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Here's a precursor to Sushi Ramen Riku jumping into his clothes.  From L'Album Comique de la Famille, 1902.
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A 1912 prediction for 1960.  Eerily accurate!  From The Judge.
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July 10, 2018 (permalink)

Long before the "me too" movement, Beelzebub wrote a book called I Too in 1856.
Speaking of the Devil and good grammar, Fernando Pessoa included this marvelous passage in his Book of Disquiet.  He refers to occult writers:
What really shocks me is how these wizards and masters of the invisible, when they write to communicate or intimate their mysteries, all write abominably. It offends my intelligence that a man can master the Devil without being able to master the Portuguese language. Why should dealing with demons be easier than dealing with grammar? If through long exercises of concentration and will power one can have so-called astral visions, why can’t the same person — applying considerably less concentration and willpower — have a vision of syntax? What is there in the teachings and rituals of the Magic Arts that prevents their adherents from writing — I won’t say with clarity, since obscurity may be part of the occult law — but at least with elegance and fluency, which can exist in the sphere of the abstruse? Why should all the soul’s energy be spent studying the language of the Gods, without a pittance left over to study the colour and rhythm of the language of men?
And speaking of Pessoa, here's our 59-second explanation of his mindfulness meditation for making a reality of your imagination.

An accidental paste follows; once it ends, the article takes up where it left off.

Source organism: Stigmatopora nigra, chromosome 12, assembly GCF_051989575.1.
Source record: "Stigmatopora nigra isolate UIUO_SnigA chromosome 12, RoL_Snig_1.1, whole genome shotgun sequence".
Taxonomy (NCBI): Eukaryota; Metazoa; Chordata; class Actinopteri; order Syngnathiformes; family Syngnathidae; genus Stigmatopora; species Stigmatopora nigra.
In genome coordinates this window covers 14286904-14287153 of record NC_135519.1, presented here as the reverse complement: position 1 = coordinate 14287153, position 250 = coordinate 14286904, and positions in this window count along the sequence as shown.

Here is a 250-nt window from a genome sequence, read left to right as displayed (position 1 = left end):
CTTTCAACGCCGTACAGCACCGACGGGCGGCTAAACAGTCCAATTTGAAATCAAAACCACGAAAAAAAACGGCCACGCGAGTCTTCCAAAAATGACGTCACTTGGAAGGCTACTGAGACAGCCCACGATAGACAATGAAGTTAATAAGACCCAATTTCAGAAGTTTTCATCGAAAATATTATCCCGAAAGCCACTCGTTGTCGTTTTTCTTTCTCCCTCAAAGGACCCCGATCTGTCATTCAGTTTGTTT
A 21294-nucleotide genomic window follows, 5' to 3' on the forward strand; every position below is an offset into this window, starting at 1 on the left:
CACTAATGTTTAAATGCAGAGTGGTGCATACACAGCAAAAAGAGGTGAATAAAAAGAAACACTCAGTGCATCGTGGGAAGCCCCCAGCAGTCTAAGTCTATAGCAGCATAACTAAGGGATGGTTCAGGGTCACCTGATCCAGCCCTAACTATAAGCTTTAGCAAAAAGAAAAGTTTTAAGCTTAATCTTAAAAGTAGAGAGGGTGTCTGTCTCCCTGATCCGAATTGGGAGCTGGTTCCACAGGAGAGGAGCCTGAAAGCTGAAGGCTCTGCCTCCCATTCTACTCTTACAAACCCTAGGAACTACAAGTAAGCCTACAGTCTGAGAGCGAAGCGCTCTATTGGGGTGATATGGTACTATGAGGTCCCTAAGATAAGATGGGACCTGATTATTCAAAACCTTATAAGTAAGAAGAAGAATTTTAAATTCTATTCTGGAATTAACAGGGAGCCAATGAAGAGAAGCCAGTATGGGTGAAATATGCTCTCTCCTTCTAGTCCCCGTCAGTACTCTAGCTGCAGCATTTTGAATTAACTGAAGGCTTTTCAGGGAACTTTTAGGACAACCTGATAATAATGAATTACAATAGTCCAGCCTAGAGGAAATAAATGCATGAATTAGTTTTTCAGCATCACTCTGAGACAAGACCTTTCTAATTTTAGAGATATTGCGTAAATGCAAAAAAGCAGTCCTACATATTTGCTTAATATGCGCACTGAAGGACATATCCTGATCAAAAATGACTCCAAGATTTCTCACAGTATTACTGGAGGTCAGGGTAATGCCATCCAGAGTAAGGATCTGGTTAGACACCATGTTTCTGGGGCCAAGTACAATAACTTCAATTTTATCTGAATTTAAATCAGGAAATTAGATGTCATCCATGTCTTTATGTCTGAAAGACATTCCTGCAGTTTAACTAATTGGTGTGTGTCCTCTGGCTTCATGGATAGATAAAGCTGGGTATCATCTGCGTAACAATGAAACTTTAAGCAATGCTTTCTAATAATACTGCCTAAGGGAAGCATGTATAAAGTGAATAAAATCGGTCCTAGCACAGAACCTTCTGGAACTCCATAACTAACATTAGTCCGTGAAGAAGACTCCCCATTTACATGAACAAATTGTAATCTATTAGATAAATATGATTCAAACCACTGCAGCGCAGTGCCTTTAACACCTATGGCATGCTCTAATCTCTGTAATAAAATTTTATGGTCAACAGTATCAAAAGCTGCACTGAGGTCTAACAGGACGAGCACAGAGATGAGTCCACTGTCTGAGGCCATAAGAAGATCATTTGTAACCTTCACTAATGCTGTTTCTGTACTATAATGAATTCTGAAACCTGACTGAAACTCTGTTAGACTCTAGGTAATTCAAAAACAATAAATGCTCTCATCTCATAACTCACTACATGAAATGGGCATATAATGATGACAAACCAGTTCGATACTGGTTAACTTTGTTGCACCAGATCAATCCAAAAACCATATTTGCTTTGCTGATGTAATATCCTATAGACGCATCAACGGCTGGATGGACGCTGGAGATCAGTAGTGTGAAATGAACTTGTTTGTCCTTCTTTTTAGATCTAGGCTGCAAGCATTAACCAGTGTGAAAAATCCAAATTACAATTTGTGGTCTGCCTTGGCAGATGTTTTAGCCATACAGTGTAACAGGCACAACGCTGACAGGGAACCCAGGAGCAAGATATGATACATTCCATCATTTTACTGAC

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July 7, 2018 (permalink)

Here's a precursor to M. C. Escher.  From Lustige Blätter, 1902.
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July 6, 2018 (permalink)

The game of redressing the Mona Lisa is almost as old as the great lady herself.  This one is from L'Assiette au Beurre, 1902.
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July 5, 2018 (permalink)

Here's a precursor to the Coneheads from Saturday Night Live.  From L'Album Comique de la Famille, 1902.  Previously, we saw this other surprising precursor to the Coneheads.
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July 2, 2018 (permalink)

Here's a precursor to the running gag of referring to Google as "Something" in Arrested Development (because Google wouldn't give the show permission to refer to its tradename).  In Jasper Fforde's The Well of Lost Plots, there's a mega-corporation analogous to Google, called Goliath.  At one point, it's referred to as "the Something Company."
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June 27, 2018 (permalink)

Before the blue pull of Matrix fame, there was a blue syringe.  From Kladderadatsch, 1942.
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Original Content Copyright © 2018 by Craig Conley. All rights reserved.